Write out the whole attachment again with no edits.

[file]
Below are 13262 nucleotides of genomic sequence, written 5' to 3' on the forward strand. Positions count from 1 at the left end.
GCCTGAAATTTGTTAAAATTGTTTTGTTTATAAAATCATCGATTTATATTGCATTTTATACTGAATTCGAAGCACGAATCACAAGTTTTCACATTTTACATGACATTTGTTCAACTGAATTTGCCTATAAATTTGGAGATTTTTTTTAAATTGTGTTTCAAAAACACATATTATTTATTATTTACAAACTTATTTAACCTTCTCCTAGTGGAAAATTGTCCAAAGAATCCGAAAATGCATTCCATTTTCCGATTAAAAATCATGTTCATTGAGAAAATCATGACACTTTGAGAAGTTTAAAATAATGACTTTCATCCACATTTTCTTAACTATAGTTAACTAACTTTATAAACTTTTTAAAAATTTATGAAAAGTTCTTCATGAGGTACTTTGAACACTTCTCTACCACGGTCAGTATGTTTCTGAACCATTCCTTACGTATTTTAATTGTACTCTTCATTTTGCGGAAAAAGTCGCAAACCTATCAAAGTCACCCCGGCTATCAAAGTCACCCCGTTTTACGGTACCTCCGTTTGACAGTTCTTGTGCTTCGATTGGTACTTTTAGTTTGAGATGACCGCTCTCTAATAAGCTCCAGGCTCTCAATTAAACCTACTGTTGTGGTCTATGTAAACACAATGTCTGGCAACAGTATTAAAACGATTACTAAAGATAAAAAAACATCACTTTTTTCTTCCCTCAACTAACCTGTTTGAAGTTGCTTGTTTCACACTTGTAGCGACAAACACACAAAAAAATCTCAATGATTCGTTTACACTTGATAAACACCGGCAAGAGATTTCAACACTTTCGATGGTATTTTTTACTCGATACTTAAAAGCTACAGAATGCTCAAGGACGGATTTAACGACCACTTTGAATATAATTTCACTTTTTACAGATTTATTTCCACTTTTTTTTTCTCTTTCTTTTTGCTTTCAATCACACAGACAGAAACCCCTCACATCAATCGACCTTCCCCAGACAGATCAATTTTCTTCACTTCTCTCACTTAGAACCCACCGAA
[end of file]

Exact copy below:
Below are 13262 nucleotides of genomic sequence, written 5' to 3' on the forward strand. Positions count from 1 at the left end.
GCCTGAAATTTGTTAAAATTGTTTTGTTTATAAAATCATCGATTTATATTGCATTTTATACTGAATTCGAAGCACGAATCACAAGTTTTCACATTTTACATGACATTTGTTCAACTGAATTTGCCTATAAATTTGGAGATTTTTTTTAAATTGTGTTTCAAAAACACATATTATTTATTATTTACAAACTTATTTAACCTTCTCCTAGTGGAAAATTGTCCAAAGAATCCGAAAATGCATTCCATTTTCCGATTAAAAATCATGTTCATTGAGAAAATCATGACACTTTGAGAAGTTTAAAATAATGACTTTCATCCACATTTTCTTAACTATAGTTAACTAACTTTATAAACTTTTTAAAAATTTATGAAAAGTTCTTCATGAGGTACTTTGAACACTTCTCTACCACGGTCAGTATGTTTCTGAACCATTCCTTACGTATTTTAATTGTACTCTTCATTTTGCGGAAAAAGTCGCAAACCTATCAAAGTCACCCCGGCTATCAAAGTCACCCCGTTTTACGGTACCTCCGTTTGACAGTTCTTGTGCTTCGATTGGTACTTTTAGTTTGAGATGACCGCTCTCTAATAAGCTCCAGGCTCTCAATTAAACCTACTGTTGTGGTCTATGTAAACACAATGTCTGGCAACAGTATTAAAACGATTACTAAAGATAAAAAAACATCACTTTTTTCTTCCCTCAACTAACCTGTTTGAAGTTGCTTGTTTCACACTTGTAGCGACAAACACACAAAAAAATCTCAATGATTCGTTTACACTTGATAAACACCGGCAAGAGATTTCAACACTTTCGATGGTATTTTTTACTCGATACTTAAAAGCTACAGAATGCTCAAGGACGGATTTAACGACCACTTTGAATATAATTTCACTTTTTACAGATTTATTTCCACTTTTTTTTTCTCTTTCTTTTTGCTTTCAATCACACAGACAGAAACCCCTCACATCAATCGACCTTCCCCAGACAGATCAATTTTCTTCACTTCTCTCACTTAGAACCCACCGAA